Stronger, resilient islands in the Philippines
Small island communities are some of the most vulnerable and isolated in the world. On one, the island of Bohol in the Philippines, trees are an integral part of island life, where survival often depends on traditional agricultural practices. Even so, communities are not fully aware of the role trees can play in overcoming the challenges of climate-related disasters.
The Philippines boasts a total of 7701 islands, one of which is the Province of Bohol in the Central Visayas. In the last couple of years, Bohol has experienced a number of devastating natural disasters, some of the worst the world has seen.
In October 2013, a 7.2 magnitude earthquake occurred in Bohol’s Wahig-Inabanga watershed. Damage to infrastructure left citizens not only terrified of staying in their own homes but also cut them off from support from the national and even provincial governments. Shortly after, in November, super-typhoon Haiyan pounded Bohol’s already devastated and highly vulnerable communities.
As in many developing countries, the key economic activity in the area is the production of rice, root crops and corn. These crops are made viable by the largest water reservoir in the Central Visayas, Bohol’s Malinao Dam. Subsistence farming is common in the upland communities.
Farmers on the island already find it difficult to increase production of these annual crops owing to the high cost of inputs such as fertilizers and lack of irrigation. These factors are compounded by having few post-harvest facilities, limited access to transportation and poor road conditions. Consequently, in times of natural disaster, there is a higher probability of the communities on the island being dependent on imported food supplies.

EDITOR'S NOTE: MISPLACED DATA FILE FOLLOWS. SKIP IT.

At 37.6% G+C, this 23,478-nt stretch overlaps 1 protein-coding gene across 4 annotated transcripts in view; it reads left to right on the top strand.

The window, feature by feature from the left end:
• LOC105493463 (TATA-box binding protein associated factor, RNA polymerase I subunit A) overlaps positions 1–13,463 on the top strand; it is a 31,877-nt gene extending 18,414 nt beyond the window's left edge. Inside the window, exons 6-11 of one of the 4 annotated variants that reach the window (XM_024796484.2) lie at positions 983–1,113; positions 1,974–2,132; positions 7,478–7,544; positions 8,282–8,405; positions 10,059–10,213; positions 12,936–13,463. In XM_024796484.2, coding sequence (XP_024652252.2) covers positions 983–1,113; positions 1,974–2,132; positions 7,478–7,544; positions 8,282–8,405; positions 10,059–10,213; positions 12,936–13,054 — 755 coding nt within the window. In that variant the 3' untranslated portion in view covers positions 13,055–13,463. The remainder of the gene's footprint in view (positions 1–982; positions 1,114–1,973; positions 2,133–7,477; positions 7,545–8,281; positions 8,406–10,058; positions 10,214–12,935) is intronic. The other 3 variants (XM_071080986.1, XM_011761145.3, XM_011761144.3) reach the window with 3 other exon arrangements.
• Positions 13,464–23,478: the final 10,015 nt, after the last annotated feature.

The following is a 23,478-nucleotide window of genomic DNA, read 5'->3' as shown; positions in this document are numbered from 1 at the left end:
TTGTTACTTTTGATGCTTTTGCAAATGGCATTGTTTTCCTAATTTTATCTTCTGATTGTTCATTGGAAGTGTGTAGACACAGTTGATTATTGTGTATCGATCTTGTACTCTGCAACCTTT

In the aftermath of such calamities, farmers turn to root crops as alternative sources of food and income when their main crops are damaged. After the earthquake, one farmer said, ‘We are fine here; we have “ube” [purple yam] and that’s all we need”.
This mindset demonstrates the island community’s independence and resilience, even in times of natural disaster. In 1973, CS Holling defined ‘resilience’ as a measure of a system’s continued ability to absorb change and disturbance while maintaining a consistent level between its variables. Smallholding farmers have demonstrated that they understand the importance of self-sufficiency for food security by only exporting excess supplies. In the case of islands like Bohol, encouraging self-sufficiency is an important mechanism that enables communities to cope with the effects of climate change and natural disasters. A stronger island community lies, it seems, in the relative stability of human, natural and physical capitals.
Through the CGIAR Research Program on Forests, Trees and Agroforestry, the World Agroforestry Centre Philippines has been studying the importance of trees in farm resilience and the stabilisation of natural capital. Deep-rooted perennials such as trees are more resilient to extremes of weather and natural disasters.
Yet although the farmers of Bohol generally incorporate trees on their farms, agroforestry is a not a common practice and they rely mostly on annual crops as their main source of income. However, most farms have home gardens, which have fruit trees for family consumption and scattered trees and forests have been used by farmers as sources of raw material for construction, firewood and implements. But the majority of trees are mostly used for home consumption rather than income generation.
Our research to date is indicating that farmers would be able to increase their food and income security as well as their resilience to natural disasters by establishing agroforests on their farms. To achieve this, governments and farmers alike need support to develop a comprehensive understanding of the most suitable systems for Bohol and ways to implement them securely.
This work is supported by the CGIAR Research Program on Forests, Trees and Agroforestry